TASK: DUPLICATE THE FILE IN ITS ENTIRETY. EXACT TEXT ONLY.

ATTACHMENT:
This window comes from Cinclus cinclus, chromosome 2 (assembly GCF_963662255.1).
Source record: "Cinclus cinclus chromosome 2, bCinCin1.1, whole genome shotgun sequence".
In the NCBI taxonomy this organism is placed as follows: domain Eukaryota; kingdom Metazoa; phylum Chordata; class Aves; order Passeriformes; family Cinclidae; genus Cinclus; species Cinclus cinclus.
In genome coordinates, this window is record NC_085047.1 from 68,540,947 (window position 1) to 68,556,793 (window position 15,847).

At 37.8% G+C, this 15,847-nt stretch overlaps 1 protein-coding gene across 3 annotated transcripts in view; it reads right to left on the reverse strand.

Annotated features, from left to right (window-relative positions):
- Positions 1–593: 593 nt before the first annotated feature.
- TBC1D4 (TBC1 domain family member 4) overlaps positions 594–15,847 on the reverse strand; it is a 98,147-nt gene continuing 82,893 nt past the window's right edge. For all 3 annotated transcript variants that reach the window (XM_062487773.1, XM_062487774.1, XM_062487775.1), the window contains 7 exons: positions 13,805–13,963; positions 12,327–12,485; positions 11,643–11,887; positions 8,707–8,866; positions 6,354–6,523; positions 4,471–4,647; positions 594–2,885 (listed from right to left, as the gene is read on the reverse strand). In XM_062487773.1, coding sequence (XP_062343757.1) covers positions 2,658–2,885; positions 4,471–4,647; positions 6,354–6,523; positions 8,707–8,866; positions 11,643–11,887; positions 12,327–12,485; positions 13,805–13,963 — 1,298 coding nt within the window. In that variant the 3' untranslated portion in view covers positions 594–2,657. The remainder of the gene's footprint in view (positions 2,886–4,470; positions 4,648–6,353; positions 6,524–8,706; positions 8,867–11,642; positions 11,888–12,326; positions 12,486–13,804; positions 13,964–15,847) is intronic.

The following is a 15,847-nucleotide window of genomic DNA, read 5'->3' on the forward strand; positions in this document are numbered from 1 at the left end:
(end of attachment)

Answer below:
This window comes from Cinclus cinclus, chromosome 2 (assembly GCF_963662255.1).
Source record: "Cinclus cinclus chromosome 2, bCinCin1.1, whole genome shotgun sequence".
In the NCBI taxonomy this organism is placed as follows: domain Eukaryota; kingdom Metazoa; phylum Chordata; class Aves; order Passeriformes; family Cinclidae; genus Cinclus; species Cinclus cinclus.
In genome coordinates, this window is record NC_085047.1 from 68,540,947 (window position 1) to 68,556,793 (window position 15,847).

At 37.8% G+C, this 15,847-nt stretch overlaps 1 protein-coding gene across 3 annotated transcripts in view; it reads right to left on the reverse strand.

Annotated features, from left to right (window-relative positions):
- Positions 1–593: 593 nt before the first annotated feature.
- TBC1D4 (TBC1 domain family member 4) overlaps positions 594–15,847 on the reverse strand; it is a 98,147-nt gene continuing 82,893 nt past the window's right edge. For all 3 annotated transcript variants that reach the window (XM_062487773.1, XM_062487774.1, XM_062487775.1), the window contains 7 exons: positions 13,805–13,963; positions 12,327–12,485; positions 11,643–11,887; positions 8,707–8,866; positions 6,354–6,523; positions 4,471–4,647; positions 594–2,885 (listed from right to left, as the gene is read on the reverse strand). In XM_062487773.1, coding sequence (XP_062343757.1) covers positions 2,658–2,885; positions 4,471–4,647; positions 6,354–6,523; positions 8,707–8,866; positions 11,643–11,887; positions 12,327–12,485; positions 13,805–13,963 — 1,298 coding nt within the window. In that variant the 3' untranslated portion in view covers positions 594–2,657. The remainder of the gene's footprint in view (positions 2,886–4,470; positions 4,648–6,353; positions 6,524–8,706; positions 8,867–11,642; positions 11,888–12,326; positions 12,486–13,804; positions 13,964–15,847) is intronic.

The following is a 15,847-nucleotide window of genomic DNA, read 5'->3' on the forward strand; positions in this document are numbered from 1 at the left end: